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How do you like your plainchant – sung by professional voices, or voiced in prayer by authentic choirs in holy orders? The popular plainsong revival shows no sign of decline, and unique repertoire keeps popping up from both sources. Songs of peace and consolation finds the three women of Trigon exploring chant from the Low Countries and rare, sometimes vernacular, 15th-century Modern Devotion material. This meditation, mostly in pure monody, is kept vital and engaging by vibrant voices and committed singing, bringing manuscripts from Leiden and Utrecht into the light with professional power and profundity; but should the genuine monastic schola, singing its prayers with vocational intensity, be the ideal? The seven-CD set, Chants Grégoriens – les plus belles pièces populaires from Canada’s Chœur des Moins de L’abbaye Saint Benoît du lac plumbs true depths of devotion. However, several discs involve organ in non-historically informed ways and this flock includes bleaters – is this an unavoidable irritant from real monks with incomplete vocal training?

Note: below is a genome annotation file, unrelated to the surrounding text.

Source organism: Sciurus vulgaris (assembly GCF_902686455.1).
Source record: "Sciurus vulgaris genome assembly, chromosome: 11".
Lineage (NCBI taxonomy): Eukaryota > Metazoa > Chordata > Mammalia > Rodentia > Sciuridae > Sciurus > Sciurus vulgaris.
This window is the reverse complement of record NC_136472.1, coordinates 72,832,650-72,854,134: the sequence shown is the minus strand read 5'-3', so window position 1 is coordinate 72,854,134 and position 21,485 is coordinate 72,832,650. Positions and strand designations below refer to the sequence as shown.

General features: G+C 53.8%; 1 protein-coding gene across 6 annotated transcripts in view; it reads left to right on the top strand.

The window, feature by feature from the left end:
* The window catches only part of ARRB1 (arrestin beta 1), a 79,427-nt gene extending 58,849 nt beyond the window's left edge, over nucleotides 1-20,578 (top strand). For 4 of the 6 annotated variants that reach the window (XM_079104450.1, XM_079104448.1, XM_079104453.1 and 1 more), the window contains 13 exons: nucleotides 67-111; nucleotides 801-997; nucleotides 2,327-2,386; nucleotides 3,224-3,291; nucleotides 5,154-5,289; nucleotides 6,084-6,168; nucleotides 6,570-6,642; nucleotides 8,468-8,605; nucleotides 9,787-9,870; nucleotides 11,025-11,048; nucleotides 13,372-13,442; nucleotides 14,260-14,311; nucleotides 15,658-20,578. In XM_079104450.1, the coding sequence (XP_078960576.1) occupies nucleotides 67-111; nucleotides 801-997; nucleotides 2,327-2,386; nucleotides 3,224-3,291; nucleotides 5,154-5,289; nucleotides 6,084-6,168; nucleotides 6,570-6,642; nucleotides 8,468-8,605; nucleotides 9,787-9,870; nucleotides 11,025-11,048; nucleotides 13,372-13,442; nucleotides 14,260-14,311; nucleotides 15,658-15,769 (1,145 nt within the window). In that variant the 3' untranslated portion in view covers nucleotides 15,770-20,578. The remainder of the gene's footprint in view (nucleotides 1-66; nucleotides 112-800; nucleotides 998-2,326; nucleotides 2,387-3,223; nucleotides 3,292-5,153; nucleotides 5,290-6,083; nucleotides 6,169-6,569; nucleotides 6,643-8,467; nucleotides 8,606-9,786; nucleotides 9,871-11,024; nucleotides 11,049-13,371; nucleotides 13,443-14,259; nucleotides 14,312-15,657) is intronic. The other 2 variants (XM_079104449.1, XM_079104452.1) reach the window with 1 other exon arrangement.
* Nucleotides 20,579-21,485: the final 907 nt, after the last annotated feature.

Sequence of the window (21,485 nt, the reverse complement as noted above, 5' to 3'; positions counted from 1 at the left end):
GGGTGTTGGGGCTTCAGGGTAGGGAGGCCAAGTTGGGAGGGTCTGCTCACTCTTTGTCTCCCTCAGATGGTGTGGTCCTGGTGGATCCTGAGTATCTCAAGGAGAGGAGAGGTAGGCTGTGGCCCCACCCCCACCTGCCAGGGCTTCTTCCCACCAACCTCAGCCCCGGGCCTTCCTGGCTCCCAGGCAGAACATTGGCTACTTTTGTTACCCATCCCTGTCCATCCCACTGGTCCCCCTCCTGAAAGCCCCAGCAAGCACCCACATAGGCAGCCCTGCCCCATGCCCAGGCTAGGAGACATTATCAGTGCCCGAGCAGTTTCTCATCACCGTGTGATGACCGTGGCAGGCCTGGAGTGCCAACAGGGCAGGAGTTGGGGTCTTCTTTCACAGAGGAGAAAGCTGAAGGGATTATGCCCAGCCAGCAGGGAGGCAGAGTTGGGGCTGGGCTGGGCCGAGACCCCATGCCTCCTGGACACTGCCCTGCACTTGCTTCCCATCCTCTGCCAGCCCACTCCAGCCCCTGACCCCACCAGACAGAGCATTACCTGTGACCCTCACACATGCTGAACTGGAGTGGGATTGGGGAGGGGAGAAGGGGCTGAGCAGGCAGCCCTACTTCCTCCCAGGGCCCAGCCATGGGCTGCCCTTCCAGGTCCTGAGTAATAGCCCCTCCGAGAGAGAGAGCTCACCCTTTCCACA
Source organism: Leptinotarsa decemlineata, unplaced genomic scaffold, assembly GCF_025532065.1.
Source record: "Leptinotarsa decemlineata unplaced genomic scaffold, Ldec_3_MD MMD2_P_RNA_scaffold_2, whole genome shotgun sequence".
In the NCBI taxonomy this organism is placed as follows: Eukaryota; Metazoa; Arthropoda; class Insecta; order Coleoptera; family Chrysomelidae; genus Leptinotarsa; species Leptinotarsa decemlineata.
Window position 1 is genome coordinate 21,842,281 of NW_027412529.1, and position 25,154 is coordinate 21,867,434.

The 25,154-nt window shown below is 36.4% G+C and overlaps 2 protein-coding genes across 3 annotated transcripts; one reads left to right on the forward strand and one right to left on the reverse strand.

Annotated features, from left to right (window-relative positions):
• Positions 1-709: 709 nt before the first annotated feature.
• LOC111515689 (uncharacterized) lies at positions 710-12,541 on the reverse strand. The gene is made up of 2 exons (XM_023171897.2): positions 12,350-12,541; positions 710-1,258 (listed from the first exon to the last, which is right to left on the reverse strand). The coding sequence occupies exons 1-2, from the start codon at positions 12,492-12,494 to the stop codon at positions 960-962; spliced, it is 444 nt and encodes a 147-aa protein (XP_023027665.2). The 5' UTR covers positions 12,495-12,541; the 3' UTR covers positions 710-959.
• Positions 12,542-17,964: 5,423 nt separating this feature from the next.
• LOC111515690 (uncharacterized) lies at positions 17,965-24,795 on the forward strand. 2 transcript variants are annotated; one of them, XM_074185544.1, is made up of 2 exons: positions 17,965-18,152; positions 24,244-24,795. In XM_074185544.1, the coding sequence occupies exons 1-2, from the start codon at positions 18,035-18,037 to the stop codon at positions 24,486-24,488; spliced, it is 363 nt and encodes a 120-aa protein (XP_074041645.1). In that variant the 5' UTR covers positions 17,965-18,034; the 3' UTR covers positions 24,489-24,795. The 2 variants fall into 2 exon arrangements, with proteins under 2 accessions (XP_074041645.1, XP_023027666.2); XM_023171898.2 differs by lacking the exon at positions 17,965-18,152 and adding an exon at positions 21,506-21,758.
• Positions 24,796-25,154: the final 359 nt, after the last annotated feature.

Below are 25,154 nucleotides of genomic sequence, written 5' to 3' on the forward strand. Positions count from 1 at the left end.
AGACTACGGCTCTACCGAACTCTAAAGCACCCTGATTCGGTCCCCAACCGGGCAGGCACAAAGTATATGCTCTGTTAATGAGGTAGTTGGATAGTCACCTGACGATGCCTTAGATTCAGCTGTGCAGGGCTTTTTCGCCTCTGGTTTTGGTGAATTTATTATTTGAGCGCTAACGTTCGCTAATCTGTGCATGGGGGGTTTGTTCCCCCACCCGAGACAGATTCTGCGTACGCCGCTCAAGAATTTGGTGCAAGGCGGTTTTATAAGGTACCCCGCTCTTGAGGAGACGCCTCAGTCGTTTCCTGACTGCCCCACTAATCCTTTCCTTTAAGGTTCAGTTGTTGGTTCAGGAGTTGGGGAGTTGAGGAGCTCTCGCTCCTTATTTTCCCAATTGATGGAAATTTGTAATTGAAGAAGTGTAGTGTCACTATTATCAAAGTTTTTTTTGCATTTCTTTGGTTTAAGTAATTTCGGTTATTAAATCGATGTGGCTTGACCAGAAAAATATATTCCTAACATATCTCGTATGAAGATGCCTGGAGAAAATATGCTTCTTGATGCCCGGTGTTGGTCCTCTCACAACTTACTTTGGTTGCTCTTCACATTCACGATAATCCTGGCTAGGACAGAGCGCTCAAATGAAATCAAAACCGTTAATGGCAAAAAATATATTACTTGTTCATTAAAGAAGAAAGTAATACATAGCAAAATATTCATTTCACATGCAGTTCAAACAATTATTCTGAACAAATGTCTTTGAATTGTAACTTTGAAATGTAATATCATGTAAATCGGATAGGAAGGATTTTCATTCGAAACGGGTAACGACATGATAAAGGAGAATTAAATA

REBECCA TAVENER Read the full review on Agora Classica

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